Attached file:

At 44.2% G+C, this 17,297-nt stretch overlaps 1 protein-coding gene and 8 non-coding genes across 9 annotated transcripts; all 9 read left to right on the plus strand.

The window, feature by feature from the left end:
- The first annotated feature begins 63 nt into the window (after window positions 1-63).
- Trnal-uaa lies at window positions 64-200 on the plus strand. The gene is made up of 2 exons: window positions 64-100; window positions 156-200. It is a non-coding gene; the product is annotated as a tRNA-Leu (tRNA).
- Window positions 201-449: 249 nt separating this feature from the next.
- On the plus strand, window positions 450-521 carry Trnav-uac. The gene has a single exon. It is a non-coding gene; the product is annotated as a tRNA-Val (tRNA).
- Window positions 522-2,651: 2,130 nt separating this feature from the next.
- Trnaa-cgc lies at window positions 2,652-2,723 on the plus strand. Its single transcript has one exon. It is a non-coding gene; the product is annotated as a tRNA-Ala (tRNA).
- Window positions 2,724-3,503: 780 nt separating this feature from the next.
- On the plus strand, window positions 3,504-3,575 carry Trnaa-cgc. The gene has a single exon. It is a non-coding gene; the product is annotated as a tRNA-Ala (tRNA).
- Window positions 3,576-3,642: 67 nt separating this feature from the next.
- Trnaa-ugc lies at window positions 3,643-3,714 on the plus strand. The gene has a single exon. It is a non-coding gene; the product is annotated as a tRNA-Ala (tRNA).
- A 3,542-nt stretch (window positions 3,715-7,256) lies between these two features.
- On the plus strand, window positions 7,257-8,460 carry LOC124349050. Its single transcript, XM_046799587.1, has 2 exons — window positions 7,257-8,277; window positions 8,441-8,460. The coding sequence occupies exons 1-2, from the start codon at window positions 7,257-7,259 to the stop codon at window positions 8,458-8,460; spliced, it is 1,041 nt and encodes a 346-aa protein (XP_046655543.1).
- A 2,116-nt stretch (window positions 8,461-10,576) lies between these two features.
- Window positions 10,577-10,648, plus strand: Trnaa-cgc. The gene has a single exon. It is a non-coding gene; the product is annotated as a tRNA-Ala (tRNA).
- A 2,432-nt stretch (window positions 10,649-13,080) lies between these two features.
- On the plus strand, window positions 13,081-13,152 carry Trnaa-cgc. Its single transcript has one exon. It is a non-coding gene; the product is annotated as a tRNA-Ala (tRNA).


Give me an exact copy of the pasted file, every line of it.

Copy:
At 44.2% G+C, this 17,297-nt stretch overlaps 1 protein-coding gene and 8 non-coding genes across 9 annotated transcripts; all 9 read left to right on the plus strand.

The window, feature by feature from the left end:
- The first annotated feature begins 63 nt into the window (after window positions 1-63).
- Trnal-uaa lies at window positions 64-200 on the plus strand. The gene is made up of 2 exons: window positions 64-100; window positions 156-200. It is a non-coding gene; the product is annotated as a tRNA-Leu (tRNA).
- Window positions 201-449: 249 nt separating this feature from the next.
- On the plus strand, window positions 450-521 carry Trnav-uac. The gene has a single exon. It is a non-coding gene; the product is annotated as a tRNA-Val (tRNA).
- Window positions 522-2,651: 2,130 nt separating this feature from the next.
- Trnaa-cgc lies at window positions 2,652-2,723 on the plus strand. Its single transcript has one exon. It is a non-coding gene; the product is annotated as a tRNA-Ala (tRNA).
- Window positions 2,724-3,503: 780 nt separating this feature from the next.
- On the plus strand, window positions 3,504-3,575 carry Trnaa-cgc. The gene has a single exon. It is a non-coding gene; the product is annotated as a tRNA-Ala (tRNA).
- Window positions 3,576-3,642: 67 nt separating this feature from the next.
- Trnaa-ugc lies at window positions 3,643-3,714 on the plus strand. The gene has a single exon. It is a non-coding gene; the product is annotated as a tRNA-Ala (tRNA).
- A 3,542-nt stretch (window positions 3,715-7,256) lies between these two features.
- On the plus strand, window positions 7,257-8,460 carry LOC124349050. Its single transcript, XM_046799587.1, has 2 exons — window positions 7,257-8,277; window positions 8,441-8,460. The coding sequence occupies exons 1-2, from the start codon at window positions 7,257-7,259 to the stop codon at window positions 8,458-8,460; spliced, it is 1,041 nt and encodes a 346-aa protein (XP_046655543.1).
- A 2,116-nt stretch (window positions 8,461-10,576) lies between these two features.
- Window positions 10,577-10,648, plus strand: Trnaa-cgc. The gene has a single exon. It is a non-coding gene; the product is annotated as a tRNA-Ala (tRNA).
- A 2,432-nt stretch (window positions 10,649-13,080) lies between these two features.
- On the plus strand, window positions 13,081-13,152 carry Trnaa-cgc. Its single transcript has one exon. It is a non-coding gene; the product is annotated as a tRNA-Ala (tRNA).